Sweta Chakraborty | Uncategorized
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The Fate of the Genomic Revolution: Can Public Fears Inform Better Policy?

On September 15th, 2016 I gave a Keynote speech at the NZBIO Annual Conference in Auckland.  The following is the abstract of my talk:

In recent years, biotech innovations have rapidly changed the landscape regarding solutions to the world’s most pressing and immediate threats to the human condition.  Food security, agriculture sustainability, and human health are just some basic needs that could experience immense benefit from the promises in the field.  However, this promise can only be achieved if the values represented by the technology and the technology providers are culturally, ethically and economically acceptable to the communities where they will be deployed.  The varying perspectives towards the commercialization of biotechnology advances have resulted in polarized views towards the many products already developed and in the pipeline.  Decision makers are now tasked with finding solutions in an environment characterized by enthusiasm for future breakthroughs, but also by a wariness and distrust that has the power to stifle any potential benefits.  Advancing global harmonization in the regulatory space has proven considerably challenging for influential policy makers, credible scientists, and societal stakeholders, particularly in regards to the public backlash against technologies perceived as “unnatural” or “unsafe.”  It is evident that multilateral efforts and interdisciplinary collaborations will be required to advance harmonization as well as to address the incredibly complex global challenge of improving public perceptions towards biotechnology advancements.  Understanding both individual and societal tolerances of perceived risk is the first critical step in successfully communicating the credible science that can inform global policy.  Public acceptance and cooperation with measures towards better regulation of the promising science and technology solutions stemming from biotech is both achievable and within our grasp given what we now know about risk perception, eliciting behavior change, and the powerful role of social media.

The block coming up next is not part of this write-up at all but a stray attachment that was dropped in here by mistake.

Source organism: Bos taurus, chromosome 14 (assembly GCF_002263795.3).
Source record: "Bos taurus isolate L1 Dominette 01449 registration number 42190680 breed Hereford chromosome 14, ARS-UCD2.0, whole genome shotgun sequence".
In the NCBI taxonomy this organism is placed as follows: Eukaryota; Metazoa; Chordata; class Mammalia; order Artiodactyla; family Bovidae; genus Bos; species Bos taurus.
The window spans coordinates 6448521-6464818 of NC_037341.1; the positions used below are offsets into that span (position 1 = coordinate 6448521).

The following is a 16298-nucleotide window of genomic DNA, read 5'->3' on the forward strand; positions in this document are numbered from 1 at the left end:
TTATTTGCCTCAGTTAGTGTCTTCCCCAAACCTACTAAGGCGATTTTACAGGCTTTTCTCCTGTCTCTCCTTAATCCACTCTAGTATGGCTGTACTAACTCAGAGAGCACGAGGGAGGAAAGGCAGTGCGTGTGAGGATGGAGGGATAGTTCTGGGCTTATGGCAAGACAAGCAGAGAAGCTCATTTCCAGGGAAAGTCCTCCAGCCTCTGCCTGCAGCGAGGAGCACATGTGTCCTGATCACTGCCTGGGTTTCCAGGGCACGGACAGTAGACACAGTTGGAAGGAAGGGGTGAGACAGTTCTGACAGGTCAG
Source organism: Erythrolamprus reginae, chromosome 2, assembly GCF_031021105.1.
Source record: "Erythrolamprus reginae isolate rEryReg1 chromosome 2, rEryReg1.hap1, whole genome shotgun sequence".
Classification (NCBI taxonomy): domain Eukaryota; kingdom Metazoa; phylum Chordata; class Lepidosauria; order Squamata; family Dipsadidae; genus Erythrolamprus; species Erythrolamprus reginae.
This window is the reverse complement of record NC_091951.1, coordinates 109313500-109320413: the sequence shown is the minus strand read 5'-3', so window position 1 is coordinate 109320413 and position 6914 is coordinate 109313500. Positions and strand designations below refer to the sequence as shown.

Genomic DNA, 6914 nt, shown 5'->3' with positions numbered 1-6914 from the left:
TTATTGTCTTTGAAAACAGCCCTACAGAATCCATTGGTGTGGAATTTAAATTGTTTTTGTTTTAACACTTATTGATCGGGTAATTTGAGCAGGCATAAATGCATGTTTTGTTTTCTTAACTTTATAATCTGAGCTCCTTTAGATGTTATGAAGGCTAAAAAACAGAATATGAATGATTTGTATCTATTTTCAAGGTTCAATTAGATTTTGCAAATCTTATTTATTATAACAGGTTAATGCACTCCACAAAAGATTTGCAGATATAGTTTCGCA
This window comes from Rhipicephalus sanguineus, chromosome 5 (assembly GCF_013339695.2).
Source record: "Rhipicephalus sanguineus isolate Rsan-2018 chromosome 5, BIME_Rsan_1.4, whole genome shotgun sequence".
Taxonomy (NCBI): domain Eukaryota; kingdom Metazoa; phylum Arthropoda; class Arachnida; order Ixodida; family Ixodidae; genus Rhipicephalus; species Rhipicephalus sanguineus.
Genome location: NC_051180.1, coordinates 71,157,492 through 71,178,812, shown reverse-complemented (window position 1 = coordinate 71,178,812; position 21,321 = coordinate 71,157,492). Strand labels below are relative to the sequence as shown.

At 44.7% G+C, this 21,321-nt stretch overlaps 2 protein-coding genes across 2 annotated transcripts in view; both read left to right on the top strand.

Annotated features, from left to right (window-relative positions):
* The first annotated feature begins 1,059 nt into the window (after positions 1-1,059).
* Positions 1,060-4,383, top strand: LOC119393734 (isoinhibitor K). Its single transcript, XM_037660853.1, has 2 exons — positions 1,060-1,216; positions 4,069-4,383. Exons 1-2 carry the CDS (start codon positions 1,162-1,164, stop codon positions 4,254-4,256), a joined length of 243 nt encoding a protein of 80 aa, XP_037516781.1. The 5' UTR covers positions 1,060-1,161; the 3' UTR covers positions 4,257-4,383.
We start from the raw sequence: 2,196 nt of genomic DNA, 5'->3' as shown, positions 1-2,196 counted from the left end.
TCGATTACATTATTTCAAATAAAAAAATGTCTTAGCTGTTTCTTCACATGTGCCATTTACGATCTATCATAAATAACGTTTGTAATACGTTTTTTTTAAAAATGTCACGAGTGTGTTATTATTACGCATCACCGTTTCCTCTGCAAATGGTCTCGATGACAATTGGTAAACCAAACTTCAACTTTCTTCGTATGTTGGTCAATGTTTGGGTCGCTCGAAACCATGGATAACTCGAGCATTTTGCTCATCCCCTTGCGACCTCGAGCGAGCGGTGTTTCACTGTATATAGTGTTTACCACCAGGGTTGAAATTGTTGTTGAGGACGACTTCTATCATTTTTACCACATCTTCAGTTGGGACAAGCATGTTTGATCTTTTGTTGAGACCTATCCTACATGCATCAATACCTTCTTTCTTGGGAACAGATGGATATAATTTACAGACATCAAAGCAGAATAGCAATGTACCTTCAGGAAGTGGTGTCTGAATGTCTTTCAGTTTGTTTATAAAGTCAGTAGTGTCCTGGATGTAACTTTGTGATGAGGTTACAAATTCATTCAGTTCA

Food Security and Diet-Linked Public Health Challenges